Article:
Along with its developed labour force and infrastructure, Vietnam’s membership of 12 foreign trade agreements (FTAs) makes the country more attractive and profitable for foreign investors.
While Thailand does need to adjust its trade policy, it must first reduce risks from overdependence on China’s economy.
In the past decade, China’s investment in Thailand has increased 46 times, from 0.3% to 14% of total foreign direct investment (FDI). During the same period, Thai exports to China have increased from 9% to 12% of total exports, while tourism revenue from China has jumped from 5% to 29%. The Thai economy is thus facing big trouble as China slows down.
This is where Asean can come to Thailand’s rescue.
Asean is already Thailand’s biggest export market, contributing 25% (US$68 billion) of Thai export revenue. This is more than double Thai exports to the Chinese market (US$30 billion).
As of 2017, 214 publicly listed Thai companies are investing in Asean, of which 161 are in Cambodia, Laos, Myanmar and Vietnam (CLMV). It’s clear that to maintain economic health, Thailand should strengthen and expand its export market in Asean – especially our immediate neighbours.
In addition to attracting foreign direct investment to the Eastern Economic Corridor, Thailand needs to speed up trade negotiations through various free trade agreements to access wider markets.
In short, we need to do what Japan and Vietnam have done. We also need effective negotiations to maximise benefits for the country.
Thailand should speed up its FTA talks with the European Union and also upgrade the Japan-Thailand Economic Partnership Agreement (JTEPA). Elsewhere, progress towards the Regional Comprehensive Economic Partnership (RCEP) is facing resistance from India. Thailand should instead focus on the Comprehensive and Progressive Agreement for Trans-Pacific Partnership (CPTPP), the third-largest free trade area in the world. The longer it takes to join, the fewer benefits we will receive.
But the CPTTP is highly controversial. Civil society groups are against it because it will make medicines more expensive and strengthen agro giants’ monopoly on seeds. Meanwhile, its tax exemption for digital trade will boost US tech giants even further.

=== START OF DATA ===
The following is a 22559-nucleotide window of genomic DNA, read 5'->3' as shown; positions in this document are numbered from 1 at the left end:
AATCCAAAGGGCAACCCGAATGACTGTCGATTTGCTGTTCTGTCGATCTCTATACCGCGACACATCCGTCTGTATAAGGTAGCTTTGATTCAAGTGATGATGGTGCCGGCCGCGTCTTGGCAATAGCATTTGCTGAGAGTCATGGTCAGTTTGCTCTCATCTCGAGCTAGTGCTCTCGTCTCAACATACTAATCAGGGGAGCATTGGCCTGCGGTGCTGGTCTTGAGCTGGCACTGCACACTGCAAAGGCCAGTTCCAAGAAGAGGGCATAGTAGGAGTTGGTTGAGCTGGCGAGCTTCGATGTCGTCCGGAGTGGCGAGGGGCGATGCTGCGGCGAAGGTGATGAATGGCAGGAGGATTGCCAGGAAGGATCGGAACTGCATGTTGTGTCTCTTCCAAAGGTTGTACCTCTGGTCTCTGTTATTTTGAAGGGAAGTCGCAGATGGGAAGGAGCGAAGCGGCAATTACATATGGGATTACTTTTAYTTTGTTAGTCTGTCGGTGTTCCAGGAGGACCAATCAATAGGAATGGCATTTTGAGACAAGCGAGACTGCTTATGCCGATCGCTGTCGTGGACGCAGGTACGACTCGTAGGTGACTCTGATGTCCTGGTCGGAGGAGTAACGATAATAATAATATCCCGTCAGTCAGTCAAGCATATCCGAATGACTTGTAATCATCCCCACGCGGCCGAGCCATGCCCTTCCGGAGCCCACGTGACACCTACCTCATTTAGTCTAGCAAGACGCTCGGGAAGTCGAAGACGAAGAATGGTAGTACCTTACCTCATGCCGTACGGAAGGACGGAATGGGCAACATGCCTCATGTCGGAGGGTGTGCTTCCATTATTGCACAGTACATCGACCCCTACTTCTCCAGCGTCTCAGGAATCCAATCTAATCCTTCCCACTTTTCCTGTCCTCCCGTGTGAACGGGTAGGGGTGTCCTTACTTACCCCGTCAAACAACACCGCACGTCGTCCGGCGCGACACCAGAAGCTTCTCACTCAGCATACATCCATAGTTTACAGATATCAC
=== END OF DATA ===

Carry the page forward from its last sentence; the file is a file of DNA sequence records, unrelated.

But these concerns can be addressed by increasing the national budget for universal healthcare, strengthening the FTA Fund for research and development in agriculture, and using domestic laws to protect local farmers, consumers and the environment. The tax exemption for digital trade should also be put off until a study on the issue by the Organisation for Economic Cooperation (OECD) is completed.
We should be aware too that the CPTPP provision on international access to Thailand’s government procurement market will help lift standards, increase both transparency and efficiency, and reduce corruption.
Meanwhile, Thailand needs to fix law and regulations that increase business costs and reduce our competitiveness in the global export market. State authorities also need to strengthen domestic laws and make decisionmaking inclusive, to win public confidence in trade.
Free trade agreements are not a zero-sum game. Both parties win some and lose some. Only if Thailand acts fast and shrewdly can we hope to escape the fallout of a US-China trade war with no end sight.
Somkiat Tangkitvanich, PhD, is president of the Thailand Development Research Institute (TDRI). Policy analyses from the TDRI appear in the Bangkok Post on alternate Wednesdays.
First Published: Bangkok Post on Wednesday, August 14, 2019